Are you running your photography business as a partnership? Whether you run it with your sister, father, spouse, or a best friend, nothing can be harder on a relationship than running a business together IF you don’t put in ground rules from the beginning.

Start With A Common Vision

When you run a successful business, you work every day with a goal in mind. As a partnership, you have to have a common goal you are striving for. Take the time to sit down and map out your vision, and what you hope to accomplish over the coming months and years. Look for things that energize the both of you, and will keep you working together instead of apart.

Make Sure Each Partner’s Needs Are Addressed

When two people start a business together, they each have different ideas and aspirations. While your vision is a long-term big goal, make sure you focus on the steps you’ll take to get there too. This is where each partner can do things he or she is best at, and can help the business grow towards a common goal.

When Andrew and I started building our business together, Andrew loved the photography side, and was happiest out in the park or at a wedding shooting. I loved the marketing, and seeing how much publicity we could get in our local community. I enjoyed being the assistant at weddings on weekends, but during the week, you could always find me designing a new marketing piece, or networking with a potential referral source. We knew where each of our expertise’s lie, and were happy to push each other into our proper directions.

Utilize Each Partner’s Strengths

When you first start out in business, you start out with one overlying love – and that’s the photography side of things. You usually go into this business because you love creating images. But along the way you can find other things you are passionate about. Maybe you love the marketing side of things, and designing new brochures for your business. Maybe it’s speaking, and you love nurturing new photographers along the way. Or maybe its one field in photography – babies for instance. Maybe you build a charity that helps newborns, and use your photography to create something new within your community. Whatever you love, whatever you become passionate about, use that to help define your vision along the way.

Find Your Limitations And Fix Them Before They Get Out Of Control

Inevitably there will be things that neither of you like, and neither of you are good at. Maybe you both hate accounting, payroll and taxes. Maybe you are both weak at creating a system for your business. Or maybe you both avoid the sales process, and leave your sales to chance. Don’t let these things get out of hand. Recognize your weaknesses, and find a way to fix them. Hire someone when possible, or take training courses to make you stronger in certain areas. Because there are two of you, it’s sometimes easier to recognize weaknesses in others, and find solutions before they become problems.

Set Company and Individual Goals

Once your vision is in place, establish company and individual goals that allow each of you to achieve personal results. Individual goals should always support the company goals, but they can allow you to stretch out and be yourself.

For instance, if your goal is to be a six figure wedding studio, maybe one loves wedding photography, and one loves portrait work. One could photograph weddings on the weekends with assistants, and one could do studio work for engagements and trash the dress sittings.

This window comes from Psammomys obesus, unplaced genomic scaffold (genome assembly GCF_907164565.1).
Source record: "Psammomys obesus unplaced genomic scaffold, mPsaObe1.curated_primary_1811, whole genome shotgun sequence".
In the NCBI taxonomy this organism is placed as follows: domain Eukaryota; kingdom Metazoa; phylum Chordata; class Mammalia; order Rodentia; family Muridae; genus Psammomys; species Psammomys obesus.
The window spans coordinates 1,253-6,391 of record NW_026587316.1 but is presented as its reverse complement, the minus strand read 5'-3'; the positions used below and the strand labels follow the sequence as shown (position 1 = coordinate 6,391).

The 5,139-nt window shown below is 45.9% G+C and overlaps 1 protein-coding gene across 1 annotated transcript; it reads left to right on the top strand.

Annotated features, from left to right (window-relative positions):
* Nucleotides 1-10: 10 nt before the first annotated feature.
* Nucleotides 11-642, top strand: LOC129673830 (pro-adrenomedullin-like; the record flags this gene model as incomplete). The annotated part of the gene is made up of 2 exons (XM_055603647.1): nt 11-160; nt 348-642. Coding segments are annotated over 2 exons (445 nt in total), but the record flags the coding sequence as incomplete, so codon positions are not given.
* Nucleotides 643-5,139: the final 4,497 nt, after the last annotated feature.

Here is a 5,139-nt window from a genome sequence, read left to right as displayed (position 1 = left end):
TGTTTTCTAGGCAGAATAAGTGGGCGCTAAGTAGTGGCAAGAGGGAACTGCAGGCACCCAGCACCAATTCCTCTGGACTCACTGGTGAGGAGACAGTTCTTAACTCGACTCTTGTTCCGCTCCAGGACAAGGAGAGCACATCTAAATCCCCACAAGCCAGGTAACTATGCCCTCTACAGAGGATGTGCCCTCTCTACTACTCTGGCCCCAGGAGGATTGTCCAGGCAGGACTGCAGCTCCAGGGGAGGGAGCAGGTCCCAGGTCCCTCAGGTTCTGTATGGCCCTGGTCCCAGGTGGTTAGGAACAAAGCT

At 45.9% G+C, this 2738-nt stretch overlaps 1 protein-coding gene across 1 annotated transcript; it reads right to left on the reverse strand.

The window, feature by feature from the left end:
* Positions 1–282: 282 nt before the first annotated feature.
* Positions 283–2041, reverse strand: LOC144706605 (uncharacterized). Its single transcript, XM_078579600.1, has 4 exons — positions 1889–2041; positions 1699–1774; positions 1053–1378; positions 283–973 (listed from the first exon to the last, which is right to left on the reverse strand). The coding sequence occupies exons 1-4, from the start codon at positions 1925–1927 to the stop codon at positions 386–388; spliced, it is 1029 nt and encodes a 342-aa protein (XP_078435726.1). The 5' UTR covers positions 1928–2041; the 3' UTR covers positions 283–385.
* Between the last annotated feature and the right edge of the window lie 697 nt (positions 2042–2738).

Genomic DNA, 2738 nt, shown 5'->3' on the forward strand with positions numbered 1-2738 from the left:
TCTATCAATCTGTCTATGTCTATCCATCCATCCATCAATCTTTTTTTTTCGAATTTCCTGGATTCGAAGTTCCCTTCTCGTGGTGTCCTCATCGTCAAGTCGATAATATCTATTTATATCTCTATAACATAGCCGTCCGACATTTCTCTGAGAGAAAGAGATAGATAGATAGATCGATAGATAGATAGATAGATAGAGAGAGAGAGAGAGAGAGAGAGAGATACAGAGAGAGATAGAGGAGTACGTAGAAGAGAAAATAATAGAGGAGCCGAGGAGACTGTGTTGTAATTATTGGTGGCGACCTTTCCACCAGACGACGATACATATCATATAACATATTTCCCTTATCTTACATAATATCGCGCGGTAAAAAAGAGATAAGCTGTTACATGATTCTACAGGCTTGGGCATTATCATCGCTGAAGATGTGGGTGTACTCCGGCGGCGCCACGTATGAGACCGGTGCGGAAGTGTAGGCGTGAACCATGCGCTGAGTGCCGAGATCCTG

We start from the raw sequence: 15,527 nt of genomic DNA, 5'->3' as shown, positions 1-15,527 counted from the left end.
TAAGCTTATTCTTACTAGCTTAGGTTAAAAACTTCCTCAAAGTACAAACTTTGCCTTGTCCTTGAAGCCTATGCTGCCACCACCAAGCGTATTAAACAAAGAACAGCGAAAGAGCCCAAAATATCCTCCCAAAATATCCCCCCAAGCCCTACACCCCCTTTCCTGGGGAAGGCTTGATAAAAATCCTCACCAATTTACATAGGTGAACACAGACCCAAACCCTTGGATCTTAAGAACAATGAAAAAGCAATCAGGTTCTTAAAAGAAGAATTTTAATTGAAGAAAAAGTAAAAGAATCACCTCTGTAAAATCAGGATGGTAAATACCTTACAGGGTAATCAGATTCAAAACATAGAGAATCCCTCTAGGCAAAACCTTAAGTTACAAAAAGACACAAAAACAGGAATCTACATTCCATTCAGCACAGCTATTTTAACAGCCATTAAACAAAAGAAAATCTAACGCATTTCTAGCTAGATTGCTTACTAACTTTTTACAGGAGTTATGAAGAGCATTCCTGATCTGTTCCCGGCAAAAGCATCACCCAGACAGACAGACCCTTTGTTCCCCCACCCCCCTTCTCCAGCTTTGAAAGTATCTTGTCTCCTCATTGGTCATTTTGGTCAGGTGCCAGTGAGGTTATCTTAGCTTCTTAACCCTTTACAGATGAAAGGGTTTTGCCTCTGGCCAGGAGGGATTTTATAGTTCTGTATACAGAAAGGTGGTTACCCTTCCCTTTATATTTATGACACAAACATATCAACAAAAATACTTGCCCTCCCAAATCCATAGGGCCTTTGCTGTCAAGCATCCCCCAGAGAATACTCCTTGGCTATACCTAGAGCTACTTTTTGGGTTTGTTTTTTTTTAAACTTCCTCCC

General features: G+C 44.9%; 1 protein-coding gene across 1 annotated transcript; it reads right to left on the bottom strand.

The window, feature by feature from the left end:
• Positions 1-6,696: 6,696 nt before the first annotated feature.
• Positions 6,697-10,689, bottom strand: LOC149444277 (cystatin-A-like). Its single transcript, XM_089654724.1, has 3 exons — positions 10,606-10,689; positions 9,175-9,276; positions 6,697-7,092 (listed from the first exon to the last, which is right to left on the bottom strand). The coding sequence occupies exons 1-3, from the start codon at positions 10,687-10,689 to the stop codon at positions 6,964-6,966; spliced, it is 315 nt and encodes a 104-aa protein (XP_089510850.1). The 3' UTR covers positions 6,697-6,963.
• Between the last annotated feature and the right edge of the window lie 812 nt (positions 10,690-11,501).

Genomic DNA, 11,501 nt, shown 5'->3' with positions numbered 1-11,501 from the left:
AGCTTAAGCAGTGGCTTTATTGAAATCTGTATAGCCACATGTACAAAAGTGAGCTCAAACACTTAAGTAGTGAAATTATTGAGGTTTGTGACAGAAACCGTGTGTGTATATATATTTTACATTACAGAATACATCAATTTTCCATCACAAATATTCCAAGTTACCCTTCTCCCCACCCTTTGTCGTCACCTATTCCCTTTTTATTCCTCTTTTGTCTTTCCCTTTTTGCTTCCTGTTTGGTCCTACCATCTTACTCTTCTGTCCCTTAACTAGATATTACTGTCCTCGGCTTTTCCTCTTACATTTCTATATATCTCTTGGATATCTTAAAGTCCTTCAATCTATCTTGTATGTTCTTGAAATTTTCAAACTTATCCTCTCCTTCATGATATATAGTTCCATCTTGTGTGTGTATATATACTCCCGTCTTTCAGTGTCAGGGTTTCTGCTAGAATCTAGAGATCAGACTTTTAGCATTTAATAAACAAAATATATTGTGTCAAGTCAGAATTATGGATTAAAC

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Review and update your goals along the way as you find things you both want to pursue. Also make sure you know what each will do so there is no question about who is accountable for what.

Handle Disagreements and Frustrations Immediately


Whenever you work closely with someone, there are bound to be disagreements. Handling them effectively is the key to keeping the relationship strong and healthy. Business is business, and you must learn to separate your business and personal life as long as you run a business together. Don’t let frustrations fester; instead deal with them as soon as they happen. You can even close out each day discussing the positives and negatives from the day, and how you’ll use that to grow more positive in the future.

Build A System To Keep Things In Order

When each of you is working on your own projects and commitments, it’s easy to expect things from the other person that they can’t deliver. Be respectful of each other’s time, and put a system into place that allows all work to be completed on his or her schedule.

Andrew and I use an online project management system that allows each of us to add tasks, and assign priorities to them. We can add notes and comments, and communicate through the comment sections of each project.

While it might seem like a system like this is too much when you’re sitting 10 feet from your partner, what it allows you to do is communicate the importance of things on your plate, and yet allow your partner to be conscious of his time commitments too. When you know its in writing, and everyone can see what needs to be done, you avoid the redundant questions that can quickly get on the other person’s nerves.

Define Job Descriptions and Roles

Have you and your partner clarified who does what? If not, you may be operating under false assumptions. By establishing job roles early on, you can quickly define who will be in charge of what. Lack of clarity is what causes disappointment and frustration down the road. The sooner you deal with things, the less friction you will face in the future. This will also help you establish where you are weak, and where you could use some help by hiring a specialist. It can also help you down the road when you are ready to hire your first employee, as you will have specific tasks defined.

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